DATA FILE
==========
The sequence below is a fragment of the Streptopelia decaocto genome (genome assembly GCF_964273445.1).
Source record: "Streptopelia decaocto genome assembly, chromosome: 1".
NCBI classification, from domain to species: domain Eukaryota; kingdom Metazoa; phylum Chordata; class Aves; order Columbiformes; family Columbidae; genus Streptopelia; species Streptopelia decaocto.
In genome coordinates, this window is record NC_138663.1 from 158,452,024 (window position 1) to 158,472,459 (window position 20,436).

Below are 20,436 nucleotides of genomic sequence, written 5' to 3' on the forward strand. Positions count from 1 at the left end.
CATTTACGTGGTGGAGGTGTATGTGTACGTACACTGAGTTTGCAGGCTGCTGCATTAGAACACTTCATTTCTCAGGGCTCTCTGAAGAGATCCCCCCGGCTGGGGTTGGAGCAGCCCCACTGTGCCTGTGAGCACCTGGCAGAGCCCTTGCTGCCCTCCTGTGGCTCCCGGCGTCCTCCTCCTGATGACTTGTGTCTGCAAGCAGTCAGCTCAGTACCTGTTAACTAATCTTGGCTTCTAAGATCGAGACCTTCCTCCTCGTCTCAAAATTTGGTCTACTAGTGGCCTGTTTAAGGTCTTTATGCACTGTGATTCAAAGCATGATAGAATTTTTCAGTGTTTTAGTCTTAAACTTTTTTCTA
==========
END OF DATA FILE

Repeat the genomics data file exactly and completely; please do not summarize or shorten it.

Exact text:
The sequence below is a fragment of the Streptopelia decaocto genome (genome assembly GCF_964273445.1).
Source record: "Streptopelia decaocto genome assembly, chromosome: 1".
NCBI classification, from domain to species: domain Eukaryota; kingdom Metazoa; phylum Chordata; class Aves; order Columbiformes; family Columbidae; genus Streptopelia; species Streptopelia decaocto.
In genome coordinates, this window is record NC_138663.1 from 158,452,024 (window position 1) to 158,472,459 (window position 20,436).

Below are 20,436 nucleotides of genomic sequence, written 5' to 3' on the forward strand. Positions count from 1 at the left end.
CATTTACGTGGTGGAGGTGTATGTGTACGTACACTGAGTTTGCAGGCTGCTGCATTAGAACACTTCATTTCTCAGGGCTCTCTGAAGAGATCCCCCCGGCTGGGGTTGGAGCAGCCCCACTGTGCCTGTGAGCACCTGGCAGAGCCCTTGCTGCCCTCCTGTGGCTCCCGGCGTCCTCCTCCTGATGACTTGTGTCTGCAAGCAGTCAGCTCAGTACCTGTTAACTAATCTTGGCTTCTAAGATCGAGACCTTCCTCCTCGTCTCAAAATTTGGTCTACTAGTGGCCTGTTTAAGGTCTTTATGCACTGTGATTCAAAGCATGATAGAATTTTTCAGTGTTTTAGTCTTAAACTTTTTTCTA